A Davy Stockbrokers' report estimated that each slot machine would yield €18,556 in turnover per week. Were two slot machines introduced to each betting shop, this would equate to a national turnover of €2.12 billion and a one per cent gaming duty of €21.2 million annually.
The profit generated by slot machines invariably will be taken from the poor. Studies on slot machine use in the UK and Australia show that the machines are primarily patronised by lower occupational classes. These studies also show that slot machine players are more likely to develop gambling problems (again, primarily among poorer people). Gamblers who used slot machines accounted for over half of Britain's 284,000 problem gamblers in 2007. The UK Gambling Commission last year prohibited the inclusion of slot machines in advertisements by large UK gambling operators.
In its budget submission, the IBA itself provided a UK study that showed gambling problems are highest among patrons of spread betting (14.7 per cent) and slot machines (11.2 per cent).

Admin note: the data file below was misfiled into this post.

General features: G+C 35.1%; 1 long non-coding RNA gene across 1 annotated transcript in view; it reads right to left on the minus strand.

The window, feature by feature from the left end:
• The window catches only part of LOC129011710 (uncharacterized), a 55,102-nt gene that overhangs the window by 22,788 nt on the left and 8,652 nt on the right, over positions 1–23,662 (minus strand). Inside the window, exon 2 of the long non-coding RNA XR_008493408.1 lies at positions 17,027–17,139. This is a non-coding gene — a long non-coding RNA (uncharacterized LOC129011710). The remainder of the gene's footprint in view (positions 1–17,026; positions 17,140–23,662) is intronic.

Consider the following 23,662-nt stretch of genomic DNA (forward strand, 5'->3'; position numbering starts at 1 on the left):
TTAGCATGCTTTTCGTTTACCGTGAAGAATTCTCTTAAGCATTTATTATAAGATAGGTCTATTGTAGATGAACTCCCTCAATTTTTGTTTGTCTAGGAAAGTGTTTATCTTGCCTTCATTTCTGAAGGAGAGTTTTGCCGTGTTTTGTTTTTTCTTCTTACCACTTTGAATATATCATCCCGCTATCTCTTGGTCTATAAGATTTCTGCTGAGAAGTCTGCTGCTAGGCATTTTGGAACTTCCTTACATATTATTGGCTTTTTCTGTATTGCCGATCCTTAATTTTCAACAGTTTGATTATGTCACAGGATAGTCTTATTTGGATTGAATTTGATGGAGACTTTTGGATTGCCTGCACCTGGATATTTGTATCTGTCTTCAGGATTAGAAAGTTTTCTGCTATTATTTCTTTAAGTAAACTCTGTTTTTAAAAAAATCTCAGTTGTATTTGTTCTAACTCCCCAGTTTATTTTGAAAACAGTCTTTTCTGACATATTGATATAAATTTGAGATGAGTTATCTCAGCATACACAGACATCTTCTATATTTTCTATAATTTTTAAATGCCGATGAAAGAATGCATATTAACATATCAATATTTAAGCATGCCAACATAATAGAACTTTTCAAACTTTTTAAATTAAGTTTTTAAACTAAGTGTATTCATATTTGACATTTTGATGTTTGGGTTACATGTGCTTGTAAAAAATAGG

A further budget submission by a group representing 200 smaller, independent bookmakers advised against slot machines. The Irish Independent Betting Offices Association (IBOA) said that these slot machines “will have a detrimental effect on [IBOA] members and the Irish public in general”. It said that problem gambling amongst slot machine users is 250 per cent greater than traditional forms of betting shop gambling activity. The bookmaker Paddy Power also opposed the introduction of slot machines.